weigh, weight, scale, diet, dieting, healthy eating, saving money, overweight, obese, obesityBy Joshua Schroeder
As an active, but long term investor I believe identifying long term investment themes is a key element to success. One long term trend that may not be good for our country, but may offer opportunity, is growth in global obesity.

A recent report by the Trust for Americas Health and the Robert Wood Johnson Foundation forecasts obesity related diseases and financial costs for the US and it’s not pretty. Since 1980 the US adult obesity rate has doubled and rates for children have tripled, so it is probably a pretty safe bet that this trend will not change overnight. The report states that approximately 36% of adults are obese today and that could grow to 44% by 2030 if the current trends continue. Just as importantly, obesity related medical costs are forecast to rise by $48 billion dollars to $66 billion a year over the same time period. And lastly, the report estimates that all this additional weight could result in lost economic productivity valuing $390 to $580 billion per year.

While the US still claims the prize as the fattest nation, others are beginning to provide competition with Mexico, UK and Greece all in the top 5. And as other emerging market economies such as China, Brazil and India continue to grow their per capita GDP, it wouldn’t be too far off to expect that they will also indulge in much the same way we do at home… and likely with a similar result.

obesity chart, obesity trends, overweight by age, obese age groups, obesity by age, obese trends

So, as the world´s waistlines continue to grow, how can we take advantage of the theme to ensure our portfolios keeps pace? Well, one way to start is identifying the most common diseases and health problems associated with obesity along with the companies that benefit from them. According to the CDC (Center for Disease Control and Prevention), type 2 diabetes is the seventh leading cause of death and racks up $174 billion in total health care costs. The number of Americans with the disease has grown from 7.8 million to 25.8 million in the past 20 years and that growth is expected to continue. Heart disease and stroke are the first and fourth leading causes of death in the US, most resulting from obesity and hypertension according the CDC.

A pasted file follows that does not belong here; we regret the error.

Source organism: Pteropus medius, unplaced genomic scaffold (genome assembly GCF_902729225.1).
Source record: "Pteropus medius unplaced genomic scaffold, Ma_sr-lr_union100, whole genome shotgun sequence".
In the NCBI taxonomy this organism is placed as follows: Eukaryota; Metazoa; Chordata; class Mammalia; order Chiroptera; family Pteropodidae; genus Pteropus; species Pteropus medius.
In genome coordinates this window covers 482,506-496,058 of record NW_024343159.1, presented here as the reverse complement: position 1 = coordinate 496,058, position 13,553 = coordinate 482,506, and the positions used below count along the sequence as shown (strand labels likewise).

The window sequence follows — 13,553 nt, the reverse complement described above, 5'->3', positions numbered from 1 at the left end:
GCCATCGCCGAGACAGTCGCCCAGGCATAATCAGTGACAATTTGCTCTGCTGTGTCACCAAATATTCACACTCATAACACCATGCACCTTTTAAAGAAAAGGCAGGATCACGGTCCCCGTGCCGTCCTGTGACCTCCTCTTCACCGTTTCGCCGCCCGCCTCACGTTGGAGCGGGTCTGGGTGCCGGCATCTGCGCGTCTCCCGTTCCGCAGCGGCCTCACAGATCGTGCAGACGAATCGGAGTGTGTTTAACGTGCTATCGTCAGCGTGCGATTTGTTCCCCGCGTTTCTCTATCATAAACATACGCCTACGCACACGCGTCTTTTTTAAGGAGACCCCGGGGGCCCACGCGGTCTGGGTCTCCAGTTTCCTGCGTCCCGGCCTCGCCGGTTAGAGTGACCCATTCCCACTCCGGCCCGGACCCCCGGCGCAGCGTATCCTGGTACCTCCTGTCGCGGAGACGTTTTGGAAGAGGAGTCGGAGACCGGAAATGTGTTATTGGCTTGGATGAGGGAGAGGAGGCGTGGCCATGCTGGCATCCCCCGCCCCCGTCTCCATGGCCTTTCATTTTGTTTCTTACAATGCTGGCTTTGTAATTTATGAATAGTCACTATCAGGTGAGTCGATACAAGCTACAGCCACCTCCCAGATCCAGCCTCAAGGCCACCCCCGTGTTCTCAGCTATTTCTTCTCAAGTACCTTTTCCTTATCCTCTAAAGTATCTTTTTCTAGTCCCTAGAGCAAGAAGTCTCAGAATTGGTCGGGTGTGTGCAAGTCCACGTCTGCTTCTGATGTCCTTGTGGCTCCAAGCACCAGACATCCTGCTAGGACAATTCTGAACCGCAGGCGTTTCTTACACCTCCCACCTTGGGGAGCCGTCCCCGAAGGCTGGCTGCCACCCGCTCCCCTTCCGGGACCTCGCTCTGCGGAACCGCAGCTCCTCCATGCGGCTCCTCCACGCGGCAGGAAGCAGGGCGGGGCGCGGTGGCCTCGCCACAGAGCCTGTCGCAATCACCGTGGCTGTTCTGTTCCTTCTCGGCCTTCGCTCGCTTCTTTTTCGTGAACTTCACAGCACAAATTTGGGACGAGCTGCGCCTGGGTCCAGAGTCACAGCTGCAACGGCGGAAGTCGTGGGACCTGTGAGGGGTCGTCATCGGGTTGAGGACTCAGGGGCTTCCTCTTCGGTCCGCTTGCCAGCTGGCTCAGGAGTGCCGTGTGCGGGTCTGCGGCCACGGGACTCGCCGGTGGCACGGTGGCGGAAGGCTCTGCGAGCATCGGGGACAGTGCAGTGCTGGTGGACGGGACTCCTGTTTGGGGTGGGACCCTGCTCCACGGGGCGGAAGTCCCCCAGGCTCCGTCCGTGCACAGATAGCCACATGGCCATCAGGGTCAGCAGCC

If costs associated with obesity are expected to climb, what companies are best positioned to benefit? Drug companies such as Pfizer (PFE) that sells Lipitor for high cholesterol and Bristol–Myers Squibb´s (BMY) Plavix for heart attack and stroke prevention are two that historically have done well. On the prevention side of the equation companies like Weight Watchers (WTW), Vitamin Shoppe (VSI), United Natural Foods (UNFI) and Whole Foods (WFM) may benefit from increased consumer awareness and a desire to eat healthier and have a more active lifestyle.  In the leisure space, gyms, spas and resorts focused on wellness, nutrition and fitness could be beneficiaries.  One thing is certain, as obesity becomes a larger and larger health risk, the money spent to control or prevent it will grow as well.

I currently have no positions in any of the companies mentioned.

Sources: 1) Center for Disease Control www.CDC.gov;  2) “F as in Fat: How Obesity Threatens America´s Future by Trust for America´s Health” and the Robert Wood Johnson Foundation;  3) US Trust October 2012 Capital Markets Report

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Twitter: @JoshuaSchroede2  and  @seeitmarket    Facebook:  See It Market

No position in any of the securities mentioned at the time of publication.

Any opinions expressed herein are solely those of the author, and do not in any way represent the views or opinions of his employer or any other person or entity.

Not Investment Advice – Please read investment disclaimer.